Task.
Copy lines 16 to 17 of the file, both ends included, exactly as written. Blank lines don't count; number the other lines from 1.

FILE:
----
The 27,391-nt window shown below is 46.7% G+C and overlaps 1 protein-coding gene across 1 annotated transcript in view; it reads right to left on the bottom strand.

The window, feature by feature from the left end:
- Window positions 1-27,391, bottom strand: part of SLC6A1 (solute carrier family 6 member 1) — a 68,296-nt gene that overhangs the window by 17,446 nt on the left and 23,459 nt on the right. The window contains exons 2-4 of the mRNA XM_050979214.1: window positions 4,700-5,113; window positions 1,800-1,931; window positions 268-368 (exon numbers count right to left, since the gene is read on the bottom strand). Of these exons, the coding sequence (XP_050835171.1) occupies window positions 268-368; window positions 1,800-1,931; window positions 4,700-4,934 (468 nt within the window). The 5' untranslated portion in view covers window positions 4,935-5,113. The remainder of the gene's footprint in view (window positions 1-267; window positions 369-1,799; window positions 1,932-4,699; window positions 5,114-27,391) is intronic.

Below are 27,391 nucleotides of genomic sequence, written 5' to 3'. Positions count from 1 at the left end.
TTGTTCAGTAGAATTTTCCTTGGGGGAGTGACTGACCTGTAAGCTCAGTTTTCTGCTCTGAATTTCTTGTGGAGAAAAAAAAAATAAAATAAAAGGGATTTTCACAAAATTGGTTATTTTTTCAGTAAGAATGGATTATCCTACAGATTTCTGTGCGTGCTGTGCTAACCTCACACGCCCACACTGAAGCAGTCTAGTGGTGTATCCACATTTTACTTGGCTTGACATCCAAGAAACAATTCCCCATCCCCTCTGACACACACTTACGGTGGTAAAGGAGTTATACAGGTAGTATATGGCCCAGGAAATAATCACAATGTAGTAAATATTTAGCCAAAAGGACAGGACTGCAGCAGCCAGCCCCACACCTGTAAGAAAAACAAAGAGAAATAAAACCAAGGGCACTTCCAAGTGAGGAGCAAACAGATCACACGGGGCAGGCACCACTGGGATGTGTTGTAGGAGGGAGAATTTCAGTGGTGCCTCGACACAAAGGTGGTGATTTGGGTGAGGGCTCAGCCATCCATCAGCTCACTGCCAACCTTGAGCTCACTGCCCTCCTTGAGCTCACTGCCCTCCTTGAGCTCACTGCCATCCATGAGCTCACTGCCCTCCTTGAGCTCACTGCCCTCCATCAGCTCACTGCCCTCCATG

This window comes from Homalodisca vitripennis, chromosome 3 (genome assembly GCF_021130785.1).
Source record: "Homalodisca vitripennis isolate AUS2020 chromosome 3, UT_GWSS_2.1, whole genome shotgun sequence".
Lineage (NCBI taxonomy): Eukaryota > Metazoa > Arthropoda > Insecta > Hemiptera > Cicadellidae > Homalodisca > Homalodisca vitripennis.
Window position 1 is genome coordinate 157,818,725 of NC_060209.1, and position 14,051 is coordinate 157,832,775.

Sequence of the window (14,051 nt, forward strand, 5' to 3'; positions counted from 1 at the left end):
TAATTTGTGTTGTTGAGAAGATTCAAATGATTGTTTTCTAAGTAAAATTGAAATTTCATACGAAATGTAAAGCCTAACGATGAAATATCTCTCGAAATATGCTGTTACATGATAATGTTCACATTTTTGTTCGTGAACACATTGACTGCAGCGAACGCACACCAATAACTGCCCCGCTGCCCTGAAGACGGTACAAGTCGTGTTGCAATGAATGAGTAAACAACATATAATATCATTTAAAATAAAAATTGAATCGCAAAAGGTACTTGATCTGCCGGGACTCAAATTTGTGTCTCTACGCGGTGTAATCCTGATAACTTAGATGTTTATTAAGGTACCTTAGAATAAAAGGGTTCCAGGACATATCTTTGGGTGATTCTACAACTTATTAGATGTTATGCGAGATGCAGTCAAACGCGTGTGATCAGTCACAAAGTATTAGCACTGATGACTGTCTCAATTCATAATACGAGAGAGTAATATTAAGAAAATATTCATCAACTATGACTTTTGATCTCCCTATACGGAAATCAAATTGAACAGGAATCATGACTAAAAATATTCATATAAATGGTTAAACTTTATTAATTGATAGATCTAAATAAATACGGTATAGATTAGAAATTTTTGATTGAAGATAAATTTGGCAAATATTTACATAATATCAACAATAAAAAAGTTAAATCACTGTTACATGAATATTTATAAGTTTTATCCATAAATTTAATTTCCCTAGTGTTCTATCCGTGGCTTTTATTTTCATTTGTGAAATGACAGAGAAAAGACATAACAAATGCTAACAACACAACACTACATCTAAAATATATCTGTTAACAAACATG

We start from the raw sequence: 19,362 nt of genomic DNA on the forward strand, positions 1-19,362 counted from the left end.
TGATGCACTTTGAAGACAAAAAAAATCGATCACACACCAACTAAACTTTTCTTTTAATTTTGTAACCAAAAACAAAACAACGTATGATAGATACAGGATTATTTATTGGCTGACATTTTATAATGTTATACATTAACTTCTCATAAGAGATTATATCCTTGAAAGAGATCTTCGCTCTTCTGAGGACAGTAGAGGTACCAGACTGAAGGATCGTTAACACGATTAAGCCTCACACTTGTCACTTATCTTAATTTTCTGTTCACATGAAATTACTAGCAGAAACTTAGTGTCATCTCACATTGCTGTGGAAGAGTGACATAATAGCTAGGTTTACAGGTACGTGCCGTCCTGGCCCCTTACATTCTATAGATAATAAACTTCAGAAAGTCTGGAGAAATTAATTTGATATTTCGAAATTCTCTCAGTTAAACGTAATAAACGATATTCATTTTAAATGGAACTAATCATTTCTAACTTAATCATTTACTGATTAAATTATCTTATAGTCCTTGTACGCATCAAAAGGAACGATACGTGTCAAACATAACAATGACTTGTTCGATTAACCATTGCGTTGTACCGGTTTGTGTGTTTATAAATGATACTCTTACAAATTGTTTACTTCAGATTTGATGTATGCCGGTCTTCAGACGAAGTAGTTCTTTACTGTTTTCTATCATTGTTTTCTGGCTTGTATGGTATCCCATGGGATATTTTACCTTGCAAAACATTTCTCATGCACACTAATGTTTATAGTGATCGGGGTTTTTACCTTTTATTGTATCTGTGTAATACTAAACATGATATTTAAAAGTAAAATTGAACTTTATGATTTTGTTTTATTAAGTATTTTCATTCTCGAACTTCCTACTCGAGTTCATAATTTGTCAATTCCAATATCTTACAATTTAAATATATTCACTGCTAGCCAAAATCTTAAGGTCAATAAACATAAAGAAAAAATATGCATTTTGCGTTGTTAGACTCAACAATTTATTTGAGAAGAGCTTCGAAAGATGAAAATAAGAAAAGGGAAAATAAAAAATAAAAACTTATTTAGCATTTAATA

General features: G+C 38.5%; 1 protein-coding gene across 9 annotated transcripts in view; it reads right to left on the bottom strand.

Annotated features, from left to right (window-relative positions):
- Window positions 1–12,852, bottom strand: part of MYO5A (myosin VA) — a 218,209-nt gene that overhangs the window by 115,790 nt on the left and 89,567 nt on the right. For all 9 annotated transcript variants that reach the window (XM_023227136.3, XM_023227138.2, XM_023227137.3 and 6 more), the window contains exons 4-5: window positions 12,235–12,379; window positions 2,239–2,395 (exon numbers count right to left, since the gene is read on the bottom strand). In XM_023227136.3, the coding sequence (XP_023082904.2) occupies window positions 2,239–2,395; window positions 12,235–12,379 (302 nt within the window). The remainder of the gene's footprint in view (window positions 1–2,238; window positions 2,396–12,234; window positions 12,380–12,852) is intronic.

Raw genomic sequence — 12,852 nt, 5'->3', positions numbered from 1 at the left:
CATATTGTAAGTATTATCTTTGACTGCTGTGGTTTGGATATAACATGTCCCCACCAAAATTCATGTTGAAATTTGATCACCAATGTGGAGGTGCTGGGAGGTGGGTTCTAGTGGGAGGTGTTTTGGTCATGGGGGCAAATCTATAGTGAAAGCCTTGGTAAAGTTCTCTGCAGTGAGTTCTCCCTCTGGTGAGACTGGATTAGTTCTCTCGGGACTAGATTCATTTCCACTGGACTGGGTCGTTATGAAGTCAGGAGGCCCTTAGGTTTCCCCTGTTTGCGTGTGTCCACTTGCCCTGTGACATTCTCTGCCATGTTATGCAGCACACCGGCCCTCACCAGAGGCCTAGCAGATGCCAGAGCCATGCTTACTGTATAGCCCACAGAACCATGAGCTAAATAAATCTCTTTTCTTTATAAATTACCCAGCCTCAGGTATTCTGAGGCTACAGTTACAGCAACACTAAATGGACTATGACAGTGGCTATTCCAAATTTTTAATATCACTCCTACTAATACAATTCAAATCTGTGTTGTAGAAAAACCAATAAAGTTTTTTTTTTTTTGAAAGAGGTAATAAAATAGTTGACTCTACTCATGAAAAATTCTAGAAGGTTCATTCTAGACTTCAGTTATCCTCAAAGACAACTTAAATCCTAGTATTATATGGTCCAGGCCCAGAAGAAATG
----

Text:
- Window positions 1–12,852, bottom strand: part of MYO5A (myosin VA) — a 218,209-nt gene that overhangs the window by 115,790 nt on the left and 89,567 nt on the right. For all 9 annotated transcript variants that reach the window (XM_023227136.3, XM_023227138.2, XM_023227137.3 and 6 more), the window contains exons 4-5: window positions 12,235–12,379; window positions 2,239–2,395 (exon numbers count right to left, since the gene is read on the bottom strand). In XM_023227136.3, the coding sequence (XP_023082904.2) occupies window positions 2,239–2,395; window positions 12,235–12,379 (302 nt within the window). The remainder of the gene's footprint in view (window positions 1–2,238; window positions 2,396–12,234; window positions 12,380–12,852) is intronic.

Raw genomic sequence — 12,852 nt, 5'->3', positions numbered from 1 at the left: